APTN National News
Labrador Inuit involved in the fight against the Muskrat Falls hydroelectric dam say they are more determined than ever to stop the flooding involved with the project after nine demonstrators were arrested at the entrance to the construction site.
In the early morning hours Monday, RCMP moved in to clear out a number of people at the site after a judge issued an injunction at the request of the province’s energy company Nalcor against the demonstrators Sunday.
Jacinda Beals, a well-known singer-songwriter in Newfoundland and Labrador, was among those charged with breaching the court injunction.
“The people who were standing there were willing to get arrested,” said Beals. “We were standing up for all of Labrador.”
All I could do was cry,” said Beals, describing the scene at the blockade as overwhelming and intense. “I was devastated to watch my fellow Labradorians dragged across the ground. There were children and elders there. I felt like I was inside this movie. The voices and screaming and crying.”
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Inuit Elder Jim Learning, who himself was arrested at a Muskrat Falls protest in 2013, was at the blockade when the RCMP arrived.
“It was horrible, I cried, I couldn’t help it. I just choked up. I was helpless to stop it,” said Learning.
Learning talked to APTN National News Tuesday on his cell phone, standing along the shores of the Lower Churchill River, overlooking Muskrat Falls.
“We’re right up at the spillway, at the gates that hold back the water at the dam, you might say,” he said. “The water you hear, that’s water coming ashore.”
Learning said it looked like some of the gates were down and feared flooding of the reservoir had started.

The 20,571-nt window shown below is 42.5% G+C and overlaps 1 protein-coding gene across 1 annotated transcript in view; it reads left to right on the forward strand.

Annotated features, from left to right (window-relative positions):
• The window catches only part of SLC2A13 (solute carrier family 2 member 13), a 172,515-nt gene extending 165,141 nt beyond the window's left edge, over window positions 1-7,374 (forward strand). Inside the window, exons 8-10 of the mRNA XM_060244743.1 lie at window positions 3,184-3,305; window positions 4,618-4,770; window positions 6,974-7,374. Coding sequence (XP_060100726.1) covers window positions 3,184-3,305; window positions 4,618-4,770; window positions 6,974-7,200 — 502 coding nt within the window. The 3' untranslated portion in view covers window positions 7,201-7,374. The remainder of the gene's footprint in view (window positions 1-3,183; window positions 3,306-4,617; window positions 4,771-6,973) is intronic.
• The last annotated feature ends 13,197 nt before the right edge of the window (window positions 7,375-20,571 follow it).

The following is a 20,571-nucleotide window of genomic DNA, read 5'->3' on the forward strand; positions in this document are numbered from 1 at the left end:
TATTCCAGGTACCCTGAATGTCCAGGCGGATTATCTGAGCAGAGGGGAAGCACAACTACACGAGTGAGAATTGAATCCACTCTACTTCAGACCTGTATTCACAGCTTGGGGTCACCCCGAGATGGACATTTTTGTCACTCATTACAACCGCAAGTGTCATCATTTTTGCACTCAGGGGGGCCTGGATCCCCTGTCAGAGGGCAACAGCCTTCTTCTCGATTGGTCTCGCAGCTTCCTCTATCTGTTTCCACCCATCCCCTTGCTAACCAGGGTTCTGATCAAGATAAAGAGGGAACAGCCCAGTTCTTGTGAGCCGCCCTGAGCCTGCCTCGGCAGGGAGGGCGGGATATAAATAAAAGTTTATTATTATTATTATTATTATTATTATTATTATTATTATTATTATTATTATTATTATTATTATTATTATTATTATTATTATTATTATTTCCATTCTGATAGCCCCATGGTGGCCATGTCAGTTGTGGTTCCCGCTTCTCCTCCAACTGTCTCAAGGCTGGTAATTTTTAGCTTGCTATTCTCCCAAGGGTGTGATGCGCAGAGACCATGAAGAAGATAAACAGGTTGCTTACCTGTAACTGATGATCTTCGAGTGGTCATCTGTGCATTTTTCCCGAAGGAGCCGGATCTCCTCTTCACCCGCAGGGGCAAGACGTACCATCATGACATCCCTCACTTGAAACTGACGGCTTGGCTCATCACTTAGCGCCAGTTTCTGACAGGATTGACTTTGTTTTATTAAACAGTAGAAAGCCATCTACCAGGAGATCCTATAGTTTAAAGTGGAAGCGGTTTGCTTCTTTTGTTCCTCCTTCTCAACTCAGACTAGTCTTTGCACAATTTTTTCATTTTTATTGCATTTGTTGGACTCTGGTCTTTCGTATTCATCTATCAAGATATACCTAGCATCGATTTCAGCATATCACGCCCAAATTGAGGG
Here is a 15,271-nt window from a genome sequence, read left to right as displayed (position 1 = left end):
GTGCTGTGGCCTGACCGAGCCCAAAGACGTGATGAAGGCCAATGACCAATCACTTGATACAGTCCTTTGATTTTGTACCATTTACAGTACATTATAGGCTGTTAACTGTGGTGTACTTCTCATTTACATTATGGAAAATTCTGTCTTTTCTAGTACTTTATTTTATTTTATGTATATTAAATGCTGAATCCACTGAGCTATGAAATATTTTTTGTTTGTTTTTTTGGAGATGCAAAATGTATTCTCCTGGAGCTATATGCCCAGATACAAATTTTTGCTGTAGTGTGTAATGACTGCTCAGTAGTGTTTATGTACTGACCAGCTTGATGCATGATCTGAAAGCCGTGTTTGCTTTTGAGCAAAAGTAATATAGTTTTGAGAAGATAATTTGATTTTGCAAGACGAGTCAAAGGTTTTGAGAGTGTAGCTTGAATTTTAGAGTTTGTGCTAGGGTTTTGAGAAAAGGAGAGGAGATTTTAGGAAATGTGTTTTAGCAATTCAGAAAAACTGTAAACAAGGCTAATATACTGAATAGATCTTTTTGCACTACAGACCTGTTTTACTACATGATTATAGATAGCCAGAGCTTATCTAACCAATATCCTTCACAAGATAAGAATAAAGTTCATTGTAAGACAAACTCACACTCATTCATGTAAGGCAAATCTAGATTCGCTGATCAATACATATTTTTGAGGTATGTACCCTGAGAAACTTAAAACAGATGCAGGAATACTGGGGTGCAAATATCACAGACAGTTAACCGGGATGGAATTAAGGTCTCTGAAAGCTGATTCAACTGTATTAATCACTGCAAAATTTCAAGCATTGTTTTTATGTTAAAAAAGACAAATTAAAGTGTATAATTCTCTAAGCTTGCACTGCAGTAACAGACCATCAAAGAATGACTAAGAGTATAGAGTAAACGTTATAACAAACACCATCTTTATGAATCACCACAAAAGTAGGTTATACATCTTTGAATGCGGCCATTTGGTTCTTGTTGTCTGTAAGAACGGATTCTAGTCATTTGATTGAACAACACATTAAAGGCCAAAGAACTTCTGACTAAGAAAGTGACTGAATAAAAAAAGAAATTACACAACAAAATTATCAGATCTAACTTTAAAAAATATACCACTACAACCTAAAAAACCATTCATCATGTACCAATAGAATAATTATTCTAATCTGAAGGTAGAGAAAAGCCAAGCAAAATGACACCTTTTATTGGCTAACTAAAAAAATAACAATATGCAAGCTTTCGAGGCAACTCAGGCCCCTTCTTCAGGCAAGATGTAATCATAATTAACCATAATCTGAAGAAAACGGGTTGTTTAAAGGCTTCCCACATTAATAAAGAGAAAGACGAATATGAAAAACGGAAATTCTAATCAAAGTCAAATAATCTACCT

Nalcor told APTN in an email that flooding has not yet begun – but that it could start at any time.
“For me it’s pretty grim,” said Learning. “We’re sort of long-faced about it because we’re helpless.”
Learning said he is still determined, and added that people are still gathered at the campsite set up at the entrance to Muskrat Falls construction site, though they aren’t blocking access to workers anymore.
Beals said that getting arrested may have slowed her down. But she has no plans to back down.
“If anything, this has given us a boost,” she said. “People are afraid here. That’s what pushes me even further.”
Beals said when she walked into court after spending several hours in custody on Monday, she didn’t know what to expect. To her surprise, the courtroom was full of supporters cheering and applauding.
“It was unbelievable to receive that support when we went in,” said Beals. “It was just amazing. It still gives me goosebumps and butterflies. If there’s any fight left before it’s flooded. We have to do what we can.”
Labrador Inuit are calling on the province to fully clear the trees and topsoil before flooding the reservoir along the Lower Churchill River. A study by Harvard predicts that the vegetation will create the methylmercury, a toxin that will flow downstream and contaminate food sources.
Learning said the Government of Newfoundland and Labrador has done nothing to mitigate the impacts of methylmercury.
“The concerns were never heard and now they’re merely considered impediments,” said Learning. “And that’s why they feel they have to deal with the impediments and not the concerns.”
And Learning is keen to impede the project.
“We need numbers,” said Learning, on the challenge of getting people to join the rallies. “In the middle of Labrador, being out in the wilderness, it’s that much tougher.”
But not impossible. Over the last several days, people have rallied in St. John’s and Cornerbrook, hoping to put pressure on the province.
To date, the natural resources and environment ministers have said the first stage of flooding will continue as planned. There’s no commitment to clear the reservoir at this point.
In Ottawa, the Liberal MP for Labrador and Parliamentary Secretary to Indigenous Affairs Yvonne Jones told APTN National News that she has messaged the Minister of Fisheries and Oceans Dominic LeBlanc asking for a review of all federal permits for the project and whether Nalcor is living up to its commitments.
Jones said she also hoped that Newfoundland and Labrador Premier Dwight Ball gets involved in the dispute.